Factory to LandfIll: How Eco-Friendly Fashion is Changing the Game

Factory to LandfIll: How Eco-Friendly Fashion is Changing the Game

By Rachael Medina
Staff Writer May 21, 2019

What comes to mind when you think of the third-highest polluting industry in the world and the second-largest consumer and polluter of water? If you thought of the fashion industry, you would be right. The conflict between natural resources and new clothing has come to light in the last few years, particularly with the mainstream documentary The True Cost, which illustrates the environmental hardships the fashion industry creates—and the ultimatum we may face by 2025: produce clothing or lose supplies of drinkable water.

Luckily, we may not have to choose, thanks to the influx of used, vintage, and consignment stores—which allow consumers to purchase new-to-you items in good condition, at reduced prices, and with much lower environmental impacts.

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Perfect-fitting vintage Levi’s are a mystical find, the result of hours spent sifting through consignment and thrift stores, but they are well worth the effort due to their high quality—and the fact that choosing a single pair of previously loved jeans saves 1,000-plus gallons of water. Pairing these jeans with a gently used cotton T-shirt (potentially a designer brand that would otherwise be out of budget) can save an additional 700 gallons of water, or the equivalent of 18 full bathtubs.

Factory to LandfIll: How Eco-Friendly Fashion is Changing the Game
Whether you need new attire for climbing mountains or exploring Palm Springs, choose previously loved clothing, which has plenty of life left and saves tubs of water from being used in the garment industry. 

In addition to saving resources, choosing secondhand clothes and taking the time to sort through the ever-changing new finds brings a thrill to shoppers while also helping to save some of the 16 million tons of textiles that would otherwise end up in landfills. While the constant pressures to remain on trend continue to increase, so does the volume of clothing that we throw away; in the past 20 years, thanks to fast fashion, the volume of clothing Americans get rid of has doubled, resulting in about 80 pounds of tossed textiles per person each year.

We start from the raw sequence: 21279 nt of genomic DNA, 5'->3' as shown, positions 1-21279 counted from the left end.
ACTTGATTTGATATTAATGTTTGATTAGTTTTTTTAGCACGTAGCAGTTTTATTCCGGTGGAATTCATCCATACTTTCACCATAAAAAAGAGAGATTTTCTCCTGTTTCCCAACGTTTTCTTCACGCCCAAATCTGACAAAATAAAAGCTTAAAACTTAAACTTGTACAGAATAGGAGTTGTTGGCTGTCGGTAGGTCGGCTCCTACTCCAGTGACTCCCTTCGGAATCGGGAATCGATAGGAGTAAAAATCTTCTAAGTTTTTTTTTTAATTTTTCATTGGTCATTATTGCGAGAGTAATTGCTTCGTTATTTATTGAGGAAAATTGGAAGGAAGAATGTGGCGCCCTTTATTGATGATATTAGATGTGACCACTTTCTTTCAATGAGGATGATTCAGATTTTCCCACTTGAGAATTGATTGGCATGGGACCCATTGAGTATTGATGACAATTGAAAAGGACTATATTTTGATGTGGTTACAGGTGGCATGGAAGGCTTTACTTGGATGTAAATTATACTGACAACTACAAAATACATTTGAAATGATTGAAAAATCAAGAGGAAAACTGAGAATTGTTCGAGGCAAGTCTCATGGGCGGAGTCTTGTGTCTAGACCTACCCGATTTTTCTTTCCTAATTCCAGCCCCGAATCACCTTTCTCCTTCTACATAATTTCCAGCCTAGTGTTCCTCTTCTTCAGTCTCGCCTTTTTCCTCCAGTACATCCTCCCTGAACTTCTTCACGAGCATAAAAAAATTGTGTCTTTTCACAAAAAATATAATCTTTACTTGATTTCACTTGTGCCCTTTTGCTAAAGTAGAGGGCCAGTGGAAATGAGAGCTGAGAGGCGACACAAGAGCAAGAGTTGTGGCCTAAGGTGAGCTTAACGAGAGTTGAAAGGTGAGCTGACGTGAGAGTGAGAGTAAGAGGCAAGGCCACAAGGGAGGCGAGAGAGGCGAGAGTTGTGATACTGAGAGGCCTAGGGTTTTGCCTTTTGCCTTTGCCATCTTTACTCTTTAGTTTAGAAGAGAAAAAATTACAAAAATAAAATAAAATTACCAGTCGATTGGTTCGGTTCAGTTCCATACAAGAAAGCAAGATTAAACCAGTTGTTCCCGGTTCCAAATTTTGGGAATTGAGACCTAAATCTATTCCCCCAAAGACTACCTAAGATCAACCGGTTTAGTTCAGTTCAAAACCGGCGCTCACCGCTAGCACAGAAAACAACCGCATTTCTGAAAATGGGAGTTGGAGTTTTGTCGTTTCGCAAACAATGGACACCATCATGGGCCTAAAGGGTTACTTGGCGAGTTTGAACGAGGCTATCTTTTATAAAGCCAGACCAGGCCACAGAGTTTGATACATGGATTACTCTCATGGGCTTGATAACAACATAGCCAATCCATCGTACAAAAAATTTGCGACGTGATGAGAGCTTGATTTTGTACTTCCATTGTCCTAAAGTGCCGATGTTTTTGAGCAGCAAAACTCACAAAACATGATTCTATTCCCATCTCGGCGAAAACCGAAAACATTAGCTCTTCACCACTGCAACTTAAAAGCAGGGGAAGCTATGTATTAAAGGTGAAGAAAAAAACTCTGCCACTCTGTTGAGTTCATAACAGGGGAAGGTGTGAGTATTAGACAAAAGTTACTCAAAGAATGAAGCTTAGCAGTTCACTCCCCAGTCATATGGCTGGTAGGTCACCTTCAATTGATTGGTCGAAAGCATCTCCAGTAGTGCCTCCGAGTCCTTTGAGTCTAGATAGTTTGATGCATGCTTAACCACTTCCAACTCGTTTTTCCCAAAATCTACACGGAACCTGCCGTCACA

While the constant pressures to remain on trend continue to increase, so does the volume of clothing that we throw away.

Though the sheer volume of clothing ending up in landfills is astounding, the story gets worse when we talk about the overall environmental impact. Here are some quick facts and numbers:

  • Fast-fashion garments are made out of oil. Polyester, spandex, nylon, acrylic, and acetate are comprised of nonrenewable fossil fuels—which take between 20 and 200 years to biodegrade, all while releasing such harmful chemicals as BPA, heavy metals, and formaldehyde into the environment.

  • Synthetic fibers shed plastic microfibers when they are washed. Microfibers are too small to be filtered out, which means that they end up in our oceans and eventually in our food chain.

  • 16: The number of chemicals used in the dyeing process that are approved by the EPA. This represents only 10 percent of the total chemicals used.

  • 2,000: The number of different chemicals used in the processing of textiles.

  • 7.3 million: The number of cars (and their carbon emissions) that would be off the road if 85 percent of textiles were recycled instead of sent to landfills each year.

  • 20 billion: The number of pounds of chemicals used to produce textile fibers each year.

Thanks to companies like The RealReal, ThreadUp, Poshmark, Depop, Crossroads Trading Company, Buffalo Exchange, and Reformation, the fashion industry is changing, and we can reduce our overall impact on the planet. If Tidying Up with Marie Kondo inspired you to cleanse your closet of items that do not bring you joy, but you find that you have nothing to wear for the coming summer months, check out some of the aforementioned companies and join the one in three women who buy secondhand clothing.  

The fashion industry is changing, and we can reduce our overall impact on the planet.

While shopping secondhand is one of the most environmentally conscious ways to shop—it reduces each garment’s carbon footprint by 73 percent and extends its life by an average of 2.2 years—it also saves consumers a boatload of money. The RealReal and ThreadUp are available through online marketplaces and have strict quality-assurance standards, ensuring your investment will be authentic and free of imperfections.

Whether you are visiting the beautiful beaches of San Diego, the skyscrapers of San Francisco, or the art museums of Los Angeles, a vintage, consignment, or thrift store is sure to be nearby. Try it out, and let us know about your latest fashion find.

Staff Writer
Rachael Medina

Staff Writer Rachael Medina

Rachael Medina is the senior content writer and operations manager for She was born and raised just outside the Mojave Desert in Southern California and moved to the redwood forests o…

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